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Writer’s Block – the Biggest Lie I’ve Ever Told.

How I built an invisible wall that kept me from writing and climbed over it.

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I haven’t written anything personal or leisurely in years and when asked why I always had an answer ready: I have a crippling writer’s block. The excuse rolled out of my mouth and out into the Universe so smoothly, that any other reasoning couldn’t possibly resonate and it absolved me from the painful truth; I was lazy.

My beautiful brick wall

Now, it is crucial that you understand that this writer’s block became the cornerstone of my inability to live what I have always believed to be my purpose here on our beloved planet Earth. I constructed a brick wall in my mind and pictured myself on the wrong side of it in a derelict, wordless dystopia. Notice how I just painted a grim picture and then, try to reconcile how I could have been comfortable there for so long. It doesn’t make sense, does it?

The Hemming-way

I made countless attempts at lifting myself over my carefully constructed brick wall. First, I went all the way Ernest Hemmingway and decided that I needed some liquid inspiration. Surely, a glass of wine and/or whisky would get the creative juices flowing (worst cliche ever). As you would rightly predict, this was highly unsuccessful and all I had to show for it was a litany of terribly constructed, incoherent sentences and even more painful hangovers. I definitely needed a better approach.

No longer an analogue girl

Secondly, I started carrying a notebook so I could pen any inspired words or thoughts that hit me in the day. I have no clue where that notebook is and I am certain I never opened it. If I am to be entirely honest, pen and paper no longer do it for me and my handbag couldn’t deal with the extra weight – damn you, Louis.

An ode to the classics

I then decided that my lack of inspiration must be the result of not reading as much as I used to. I began to read classics like The God of Small Things and Pride and Prejudice so I could retrace my steps to the beginning of my fierce love affair with the written word. I’ll tell you this much; I drank every word in like it was the first time and picked up another book, then the next until I began to develop writer’s envy and convinced myself I wasn’t worthy of calling myself one. Tough times.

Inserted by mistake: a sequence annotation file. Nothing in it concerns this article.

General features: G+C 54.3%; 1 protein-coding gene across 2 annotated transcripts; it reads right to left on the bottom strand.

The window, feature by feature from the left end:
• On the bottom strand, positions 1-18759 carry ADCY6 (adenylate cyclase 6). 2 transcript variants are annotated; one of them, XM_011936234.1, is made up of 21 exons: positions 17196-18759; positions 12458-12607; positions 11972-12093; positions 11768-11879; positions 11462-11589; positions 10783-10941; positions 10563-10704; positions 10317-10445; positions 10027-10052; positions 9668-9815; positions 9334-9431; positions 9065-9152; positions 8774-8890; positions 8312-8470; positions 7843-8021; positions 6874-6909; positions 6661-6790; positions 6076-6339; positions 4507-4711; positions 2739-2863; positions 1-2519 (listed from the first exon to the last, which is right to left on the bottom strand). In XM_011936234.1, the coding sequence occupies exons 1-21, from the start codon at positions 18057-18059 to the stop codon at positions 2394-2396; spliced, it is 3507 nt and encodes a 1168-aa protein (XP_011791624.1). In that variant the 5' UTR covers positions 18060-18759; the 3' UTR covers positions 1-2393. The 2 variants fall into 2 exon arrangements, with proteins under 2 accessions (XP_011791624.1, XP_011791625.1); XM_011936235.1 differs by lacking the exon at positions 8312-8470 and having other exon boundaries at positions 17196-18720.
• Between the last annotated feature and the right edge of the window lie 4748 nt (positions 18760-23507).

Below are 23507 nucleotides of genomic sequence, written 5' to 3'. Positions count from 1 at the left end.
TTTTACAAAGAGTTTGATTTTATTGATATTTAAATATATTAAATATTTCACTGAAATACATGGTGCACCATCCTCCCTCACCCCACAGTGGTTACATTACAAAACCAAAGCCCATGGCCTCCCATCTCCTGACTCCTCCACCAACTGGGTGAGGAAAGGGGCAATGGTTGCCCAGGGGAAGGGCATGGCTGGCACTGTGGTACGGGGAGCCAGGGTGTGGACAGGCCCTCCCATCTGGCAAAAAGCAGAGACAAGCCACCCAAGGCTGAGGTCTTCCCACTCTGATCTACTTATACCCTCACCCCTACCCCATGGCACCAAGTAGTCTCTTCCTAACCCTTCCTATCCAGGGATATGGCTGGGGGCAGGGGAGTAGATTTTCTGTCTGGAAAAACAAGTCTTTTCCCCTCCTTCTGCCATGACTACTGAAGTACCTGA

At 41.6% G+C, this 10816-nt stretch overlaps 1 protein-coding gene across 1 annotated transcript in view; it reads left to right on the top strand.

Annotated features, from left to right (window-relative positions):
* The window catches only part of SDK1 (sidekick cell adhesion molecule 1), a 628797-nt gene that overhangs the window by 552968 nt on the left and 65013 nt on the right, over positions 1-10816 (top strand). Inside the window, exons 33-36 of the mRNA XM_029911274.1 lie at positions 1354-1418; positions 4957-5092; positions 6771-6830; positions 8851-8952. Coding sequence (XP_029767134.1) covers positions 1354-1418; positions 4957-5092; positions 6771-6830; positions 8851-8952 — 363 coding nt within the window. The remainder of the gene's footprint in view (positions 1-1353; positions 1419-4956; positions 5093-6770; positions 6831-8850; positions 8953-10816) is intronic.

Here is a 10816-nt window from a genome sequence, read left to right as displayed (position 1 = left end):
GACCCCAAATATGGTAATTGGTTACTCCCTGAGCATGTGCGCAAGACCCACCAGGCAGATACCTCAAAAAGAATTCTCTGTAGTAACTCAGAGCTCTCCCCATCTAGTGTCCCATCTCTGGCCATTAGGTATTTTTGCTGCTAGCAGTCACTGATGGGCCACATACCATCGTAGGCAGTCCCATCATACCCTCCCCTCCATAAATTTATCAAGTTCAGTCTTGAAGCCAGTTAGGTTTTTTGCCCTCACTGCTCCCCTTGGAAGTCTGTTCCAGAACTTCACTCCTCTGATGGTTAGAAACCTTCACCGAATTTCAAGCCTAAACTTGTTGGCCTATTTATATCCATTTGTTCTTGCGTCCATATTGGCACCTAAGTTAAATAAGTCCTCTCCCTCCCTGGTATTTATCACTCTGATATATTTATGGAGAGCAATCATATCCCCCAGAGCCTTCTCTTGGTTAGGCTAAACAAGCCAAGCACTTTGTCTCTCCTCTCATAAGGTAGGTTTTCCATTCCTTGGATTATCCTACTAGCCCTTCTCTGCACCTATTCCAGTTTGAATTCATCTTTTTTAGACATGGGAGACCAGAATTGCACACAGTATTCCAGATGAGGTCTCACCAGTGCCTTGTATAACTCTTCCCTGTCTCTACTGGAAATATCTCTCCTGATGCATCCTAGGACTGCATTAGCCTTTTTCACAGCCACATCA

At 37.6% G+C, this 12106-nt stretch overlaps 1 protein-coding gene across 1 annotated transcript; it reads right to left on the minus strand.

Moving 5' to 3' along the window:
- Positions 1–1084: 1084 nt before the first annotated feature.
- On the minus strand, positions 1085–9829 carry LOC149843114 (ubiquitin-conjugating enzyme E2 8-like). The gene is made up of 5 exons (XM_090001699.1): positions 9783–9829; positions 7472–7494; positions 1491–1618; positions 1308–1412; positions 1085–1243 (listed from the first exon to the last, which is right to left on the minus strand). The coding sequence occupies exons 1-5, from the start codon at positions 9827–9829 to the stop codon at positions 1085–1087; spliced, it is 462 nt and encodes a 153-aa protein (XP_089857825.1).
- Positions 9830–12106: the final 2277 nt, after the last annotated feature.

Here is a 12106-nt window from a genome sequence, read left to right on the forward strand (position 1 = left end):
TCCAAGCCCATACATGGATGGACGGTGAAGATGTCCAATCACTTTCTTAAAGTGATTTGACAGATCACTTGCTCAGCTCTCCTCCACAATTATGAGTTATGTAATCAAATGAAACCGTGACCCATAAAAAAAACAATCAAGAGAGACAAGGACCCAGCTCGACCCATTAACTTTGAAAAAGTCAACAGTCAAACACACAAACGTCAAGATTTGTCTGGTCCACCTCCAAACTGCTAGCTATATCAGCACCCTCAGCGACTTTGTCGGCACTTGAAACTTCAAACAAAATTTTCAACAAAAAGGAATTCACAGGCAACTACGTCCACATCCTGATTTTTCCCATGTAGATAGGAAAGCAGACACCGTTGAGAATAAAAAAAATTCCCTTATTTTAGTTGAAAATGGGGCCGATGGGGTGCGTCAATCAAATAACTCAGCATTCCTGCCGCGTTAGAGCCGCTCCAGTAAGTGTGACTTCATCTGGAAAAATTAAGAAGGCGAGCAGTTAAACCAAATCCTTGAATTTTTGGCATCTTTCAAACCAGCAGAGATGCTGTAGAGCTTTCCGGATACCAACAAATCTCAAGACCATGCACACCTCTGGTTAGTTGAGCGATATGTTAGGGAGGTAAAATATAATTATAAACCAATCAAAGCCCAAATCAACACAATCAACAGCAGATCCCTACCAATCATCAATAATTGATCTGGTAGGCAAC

Slapped conscious

This week, I decided to resume my search for inspiration. I went onto the Thrive Global website, literally typed ‘inspiration’ into the search bar and came across the article that read like a very warm slap across the face: Why Inspiration is a Dangerous Myth by Oliver Pearson. In a nutshell, Mr Pearson exposed me to myself – the audience I fear the most. The words “sure, it reads nicely as a [sic] poetry, but in practical terms [sic] it generates nothing but laziness” had me reeling! After a sharp intake of breath and a few cigarettes, I came to realize that he had hit the nail on the head.

Big girl panties

I had been romanticizing my process (or lack thereof) as a writer and it wasn’t cute anymore. My search for the ever-elusive inspiration was, in fact, laziness and the glaring refusal of accountability. I was making excuses and I needed to grow up and get on with it or move on and accept that I just won’t write anymore unless it’s for work. The latter was unimaginable so I put my big girl panties on, opened a blank page on Word and now here we are. Was that so hard? All I did was begin!

Reunited and it feels so good

What I’m getting to is that the creative process can be hard enough without creating barriers. You don’t need hacks and liquid inspo, you just need to want to pour it all out – and want it badly. I appreciate Mr Pearson for his article because it reunited me with my first love.

Wait… Inspiration? Was that you?

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